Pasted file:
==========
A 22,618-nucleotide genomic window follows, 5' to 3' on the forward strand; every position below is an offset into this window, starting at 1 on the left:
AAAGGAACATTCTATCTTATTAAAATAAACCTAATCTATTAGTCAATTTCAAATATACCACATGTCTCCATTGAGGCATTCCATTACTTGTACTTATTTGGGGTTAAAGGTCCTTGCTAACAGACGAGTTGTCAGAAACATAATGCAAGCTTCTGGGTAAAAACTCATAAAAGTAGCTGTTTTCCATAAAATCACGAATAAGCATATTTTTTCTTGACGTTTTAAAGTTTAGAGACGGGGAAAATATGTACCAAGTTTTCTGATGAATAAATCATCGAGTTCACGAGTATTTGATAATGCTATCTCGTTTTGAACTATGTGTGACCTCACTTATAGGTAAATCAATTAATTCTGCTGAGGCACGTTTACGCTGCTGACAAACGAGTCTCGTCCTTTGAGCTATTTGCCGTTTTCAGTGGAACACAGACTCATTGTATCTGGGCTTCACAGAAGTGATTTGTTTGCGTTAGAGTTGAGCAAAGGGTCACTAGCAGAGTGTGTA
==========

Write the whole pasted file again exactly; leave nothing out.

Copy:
A 22,618-nucleotide genomic window follows, 5' to 3' on the forward strand; every position below is an offset into this window, starting at 1 on the left:
AAAGGAACATTCTATCTTATTAAAATAAACCTAATCTATTAGTCAATTTCAAATATACCACATGTCTCCATTGAGGCATTCCATTACTTGTACTTATTTGGGGTTAAAGGTCCTTGCTAACAGACGAGTTGTCAGAAACATAATGCAAGCTTCTGGGTAAAAACTCATAAAAGTAGCTGTTTTCCATAAAATCACGAATAAGCATATTTTTTCTTGACGTTTTAAAGTTTAGAGACGGGGAAAATATGTACCAAGTTTTCTGATGAATAAATCATCGAGTTCACGAGTATTTGATAATGCTATCTCGTTTTGAACTATGTGTGACCTCACTTATAGGTAAATCAATTAATTCTGCTGAGGCACGTTTACGCTGCTGACAAACGAGTCTCGTCCTTTGAGCTATTTGCCGTTTTCAGTGGAACACAGACTCATTGTATCTGGGCTTCACAGAAGTGATTTGTTTGCGTTAGAGTTGAGCAAAGGGTCACTAGCAGAGTGTGTA